Of pirates, hard drives and cinephilia in India

Bootleg DVDs in Carriedo Market, Manila. Photo via Getty
Bootleg DVDs in Carriedo Market, Manila. Photo via Getty


India can be a difficult place for dedicated cinephiles. Piracy often jumps in to fill the gaps

Last week, the chaos of house painting unearthed a cardboard box I’d deposited under a bed years ago. Inside were dozens of DVDs in thin plastic jackets with smudgy photocopied cover art. All were Film 101 standards—Jules and Jim, Wings of Desire, Metropolis, Notorious—bought between the ages of 21 and 26 at hole-in-the-wall shops in Mumbai and Chennai but most often in the dank underground of Delhi’s Palika Bazaar. There was an unvarying routine: you would ask for foreign films, be offered porn, explain that you meant the other kind of foreign film, bargain half-heartedly, and stumble into the sunlight clutching Renoirs and Kitanos that may or may not play when you got home. It had all the unreliability and exhilaration of a drug deal.

It goes without saying these were bootleg DVDs, ripped from the original Criterion Collection and Kino and Artificial Eye releases. Thus, my first steps towards a broader appreciation of cinema were founded on piracy. It wasn’t a moral conundrum at all. If you wanted to watch foreign films, this was just what you did.

A few years later, homegrown labels like Palador and Lumiere started releasing world cinema titles. I was earning by then, and graduated from bootlegs. But DVDs never really took root in India. Instead, by the end of the 2000s, torrents had taken over. They altered the reality of being a cinephile. Instead of hunting down a favourite director’s films one title at a time, you could download a “filmography" overnight. Hard drives became the new currency: a mark of your seriousness was if you arranged by director, country and genre or just dumped them into a giant “movies" folder.

A decade and a half later, it’s as much, if not more, of a struggle in India to access cinema that isn’t recent or mainstream. I subscribe to six streaming platforms. I watch at least one film a week in theatres. I spend an unwise amount of money buying Blu-rays from US and UK retailers, because you just can’t get them in India. And yet there’s so much I miss out on, films that critics in other countries watch as a matter of course.

Three very different cases in the last month or so have led to discussions about piracy on social media. There was the 2023 Japanese film Godzilla Minus One, which played with great success in cinemas in various countries (predictably, it never made it to India). Last month it was released on streaming exclusively in Japan, and was duly downloaded and streamed illegally elsewhere. The second case was on a much smaller scale. Vera Drew, director of the 2022 indie The People’s Joker, which released in US theatres this April, quoted a post on X asking for a print of the film, saying, “I get it, I used to torrent, but this was an indie project made by a group of broke trans people. If you steal this film or torrent it, you are actively hurting the queer community." Responses were divided between those who felt it was only right for an artist to want to want their film seen by paying customers, and those who said it was hypocritical to admit to torrenting but not expect it when it came to your own work.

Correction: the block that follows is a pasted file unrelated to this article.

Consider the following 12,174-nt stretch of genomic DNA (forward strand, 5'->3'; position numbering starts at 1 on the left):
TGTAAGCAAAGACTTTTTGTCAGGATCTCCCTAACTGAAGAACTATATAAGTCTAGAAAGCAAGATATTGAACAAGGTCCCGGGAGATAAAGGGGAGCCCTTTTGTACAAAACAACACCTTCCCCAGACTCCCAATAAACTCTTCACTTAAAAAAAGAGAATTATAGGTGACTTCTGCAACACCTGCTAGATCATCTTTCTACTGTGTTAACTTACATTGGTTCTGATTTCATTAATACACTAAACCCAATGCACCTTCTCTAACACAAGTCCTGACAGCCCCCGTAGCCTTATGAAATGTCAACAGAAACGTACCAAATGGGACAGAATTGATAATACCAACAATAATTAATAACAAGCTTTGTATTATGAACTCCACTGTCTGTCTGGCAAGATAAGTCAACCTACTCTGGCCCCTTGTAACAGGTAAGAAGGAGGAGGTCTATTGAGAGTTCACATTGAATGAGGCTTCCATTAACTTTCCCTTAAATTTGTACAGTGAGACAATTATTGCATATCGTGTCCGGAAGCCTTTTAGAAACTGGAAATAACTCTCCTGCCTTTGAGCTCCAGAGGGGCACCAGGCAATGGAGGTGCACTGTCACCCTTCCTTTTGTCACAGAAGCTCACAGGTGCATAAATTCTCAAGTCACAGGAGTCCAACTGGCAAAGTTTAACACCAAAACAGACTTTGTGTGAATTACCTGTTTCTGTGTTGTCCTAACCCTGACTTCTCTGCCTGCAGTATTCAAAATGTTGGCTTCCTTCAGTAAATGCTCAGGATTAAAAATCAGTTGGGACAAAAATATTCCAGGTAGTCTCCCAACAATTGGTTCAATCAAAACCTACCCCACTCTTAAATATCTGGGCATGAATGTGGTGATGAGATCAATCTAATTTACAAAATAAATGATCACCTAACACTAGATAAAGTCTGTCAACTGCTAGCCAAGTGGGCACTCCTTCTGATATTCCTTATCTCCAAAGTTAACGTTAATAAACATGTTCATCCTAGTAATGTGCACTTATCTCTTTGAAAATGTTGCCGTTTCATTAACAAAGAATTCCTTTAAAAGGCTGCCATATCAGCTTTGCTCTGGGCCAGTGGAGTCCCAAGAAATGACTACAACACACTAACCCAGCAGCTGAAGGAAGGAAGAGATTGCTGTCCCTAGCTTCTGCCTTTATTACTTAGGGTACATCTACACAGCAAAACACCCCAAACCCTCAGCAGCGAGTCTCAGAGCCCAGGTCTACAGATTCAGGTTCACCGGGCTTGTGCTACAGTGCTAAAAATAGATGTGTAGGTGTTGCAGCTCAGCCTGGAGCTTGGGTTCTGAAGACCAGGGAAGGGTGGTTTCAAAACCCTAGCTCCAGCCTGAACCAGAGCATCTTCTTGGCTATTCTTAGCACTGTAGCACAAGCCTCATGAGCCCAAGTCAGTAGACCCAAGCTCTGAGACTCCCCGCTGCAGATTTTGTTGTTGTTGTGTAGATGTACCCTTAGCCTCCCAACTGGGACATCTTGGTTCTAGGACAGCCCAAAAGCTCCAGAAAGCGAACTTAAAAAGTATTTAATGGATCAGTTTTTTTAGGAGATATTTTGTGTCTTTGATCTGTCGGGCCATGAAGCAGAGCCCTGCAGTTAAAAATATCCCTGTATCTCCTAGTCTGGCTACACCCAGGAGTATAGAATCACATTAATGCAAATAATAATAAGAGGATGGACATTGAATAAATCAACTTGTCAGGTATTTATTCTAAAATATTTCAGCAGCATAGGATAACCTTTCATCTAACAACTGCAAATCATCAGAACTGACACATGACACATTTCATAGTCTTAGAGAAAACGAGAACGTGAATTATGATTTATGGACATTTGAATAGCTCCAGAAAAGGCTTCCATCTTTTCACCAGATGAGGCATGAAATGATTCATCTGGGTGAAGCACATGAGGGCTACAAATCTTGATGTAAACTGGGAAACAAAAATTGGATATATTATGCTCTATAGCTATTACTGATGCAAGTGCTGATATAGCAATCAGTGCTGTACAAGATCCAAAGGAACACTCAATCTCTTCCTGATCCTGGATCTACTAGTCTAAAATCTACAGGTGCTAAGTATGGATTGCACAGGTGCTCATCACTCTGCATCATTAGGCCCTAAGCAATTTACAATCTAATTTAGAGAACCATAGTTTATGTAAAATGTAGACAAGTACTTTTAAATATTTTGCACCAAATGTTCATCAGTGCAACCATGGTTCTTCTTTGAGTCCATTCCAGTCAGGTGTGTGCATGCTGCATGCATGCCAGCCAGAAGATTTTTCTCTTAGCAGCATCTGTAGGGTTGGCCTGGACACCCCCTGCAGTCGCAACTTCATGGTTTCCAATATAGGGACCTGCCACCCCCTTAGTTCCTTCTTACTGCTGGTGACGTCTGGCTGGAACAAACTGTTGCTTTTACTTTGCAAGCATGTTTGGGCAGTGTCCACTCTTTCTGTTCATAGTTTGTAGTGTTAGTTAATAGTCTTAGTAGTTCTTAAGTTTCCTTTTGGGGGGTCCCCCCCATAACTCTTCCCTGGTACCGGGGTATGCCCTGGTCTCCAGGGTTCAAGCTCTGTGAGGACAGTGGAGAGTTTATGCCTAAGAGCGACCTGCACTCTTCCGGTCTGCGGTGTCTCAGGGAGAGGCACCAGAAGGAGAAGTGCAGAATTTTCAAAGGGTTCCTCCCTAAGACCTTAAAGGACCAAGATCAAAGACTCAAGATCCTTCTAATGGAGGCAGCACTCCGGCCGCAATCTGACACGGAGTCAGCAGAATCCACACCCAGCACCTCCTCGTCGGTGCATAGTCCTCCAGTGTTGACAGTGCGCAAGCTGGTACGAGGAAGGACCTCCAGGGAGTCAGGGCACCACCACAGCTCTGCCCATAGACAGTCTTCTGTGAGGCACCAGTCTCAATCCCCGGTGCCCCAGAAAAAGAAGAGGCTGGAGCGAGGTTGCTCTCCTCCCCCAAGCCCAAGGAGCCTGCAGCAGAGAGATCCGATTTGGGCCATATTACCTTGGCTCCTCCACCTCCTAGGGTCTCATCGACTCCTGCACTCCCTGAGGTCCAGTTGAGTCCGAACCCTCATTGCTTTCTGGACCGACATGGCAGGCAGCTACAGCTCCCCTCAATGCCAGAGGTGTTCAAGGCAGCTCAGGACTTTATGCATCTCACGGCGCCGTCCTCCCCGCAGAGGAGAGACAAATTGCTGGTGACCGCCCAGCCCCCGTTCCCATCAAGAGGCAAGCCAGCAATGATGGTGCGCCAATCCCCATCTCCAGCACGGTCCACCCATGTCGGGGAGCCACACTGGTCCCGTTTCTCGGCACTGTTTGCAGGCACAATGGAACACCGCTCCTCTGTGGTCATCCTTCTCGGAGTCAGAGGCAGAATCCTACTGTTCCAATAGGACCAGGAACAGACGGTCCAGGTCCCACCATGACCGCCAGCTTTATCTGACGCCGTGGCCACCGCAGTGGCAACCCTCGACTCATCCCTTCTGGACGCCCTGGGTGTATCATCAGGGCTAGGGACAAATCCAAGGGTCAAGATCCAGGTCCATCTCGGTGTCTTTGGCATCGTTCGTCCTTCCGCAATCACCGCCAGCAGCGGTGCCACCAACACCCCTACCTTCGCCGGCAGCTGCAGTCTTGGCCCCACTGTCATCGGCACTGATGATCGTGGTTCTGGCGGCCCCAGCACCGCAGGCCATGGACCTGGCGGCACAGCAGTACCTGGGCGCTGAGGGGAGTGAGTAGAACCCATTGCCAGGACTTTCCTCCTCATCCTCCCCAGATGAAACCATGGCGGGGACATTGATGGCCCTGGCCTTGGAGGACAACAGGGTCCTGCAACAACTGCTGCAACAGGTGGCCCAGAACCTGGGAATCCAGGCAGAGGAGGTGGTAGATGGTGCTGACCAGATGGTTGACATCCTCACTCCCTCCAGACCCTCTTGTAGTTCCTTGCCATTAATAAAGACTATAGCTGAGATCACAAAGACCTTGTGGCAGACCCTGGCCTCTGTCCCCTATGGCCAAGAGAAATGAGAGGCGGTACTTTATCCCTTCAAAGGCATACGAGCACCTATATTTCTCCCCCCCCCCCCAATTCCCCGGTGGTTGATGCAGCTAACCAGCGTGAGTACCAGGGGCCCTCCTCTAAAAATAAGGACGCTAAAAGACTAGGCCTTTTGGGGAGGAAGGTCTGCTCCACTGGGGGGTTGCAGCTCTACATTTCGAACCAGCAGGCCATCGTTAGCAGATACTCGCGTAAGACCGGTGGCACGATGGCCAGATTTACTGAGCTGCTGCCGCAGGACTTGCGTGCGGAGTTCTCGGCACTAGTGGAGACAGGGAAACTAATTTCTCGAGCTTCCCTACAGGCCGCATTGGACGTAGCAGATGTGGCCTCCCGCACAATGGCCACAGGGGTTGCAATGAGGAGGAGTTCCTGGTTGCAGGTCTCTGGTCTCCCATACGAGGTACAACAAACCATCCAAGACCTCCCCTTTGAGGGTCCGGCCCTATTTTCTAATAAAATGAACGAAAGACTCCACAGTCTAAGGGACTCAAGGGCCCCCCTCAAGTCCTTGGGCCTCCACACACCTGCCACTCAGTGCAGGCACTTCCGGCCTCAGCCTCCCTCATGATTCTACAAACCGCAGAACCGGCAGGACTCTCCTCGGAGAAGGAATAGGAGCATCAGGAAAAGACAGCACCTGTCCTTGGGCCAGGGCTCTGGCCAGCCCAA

Then there was Monkey Man, a Mumbai-set action film in which Dev Patel fights right-wing politicians. It had a digital release in the UK in April following a spell in theatres. With no theatrical release in India likely (the Central Board of Film Certification still hasn’t confirmed a ban, even after an RTI to the effect was filed), and no takers for streaming, a handful of viewers went ahead and did what they’ve done for the past two decades—bent the rules to watch a film they would otherwise never see. This resulted in some pearl-clutching and an alarmist piece by a Bollywood trade website seemingly out of airport looks to report on.

Piracy is a serious issue for the Indian film industry, with annual losses of 20,000 crore. It’s not hard to see the root of the problem—this is a film-crazy nation where the theatrical experience has become prohibitively expensive. Even if money is not an issue, it’s difficult to manage a well-rounded film diet—by which I mean watching new and old films in a variety of languages—without bending the rules. There are no dedicated repertory cinemas where arthouse titles, indies and restorations might play. There’s no culture of physical media. Of all the streaming platforms, only one—MUBI—is dedicated to world cinema. Cinephiles across the country must get their fix at one of the three big film festivals—IFFI, MAMI or IFFK—cramming a year’s worth of arthouse titles into a week of frenetic viewing. Miss out on these and 90% of that year’s world cinema will have passed you by (10% might make it to theatres and streaming).

One thing is certain: there was a romance to bootleg DVDs that can’t be found in the cold advance of downloads. In his 2015 film Taxi, Iran's Jafar Panahi paid wry tribute to the cinema pirates of my youth. One of the passengers in Panahi’s taxi is a bootleg DVD seller, a smiling, perspiring man who cannily uses the director’s fame to seal a sale with a young customer. Later, he tells Panahi: “This is a cultural activity too. They don’t show these movies in Iran. How else can students see foreign movies?" In the end, the movies must be seen.

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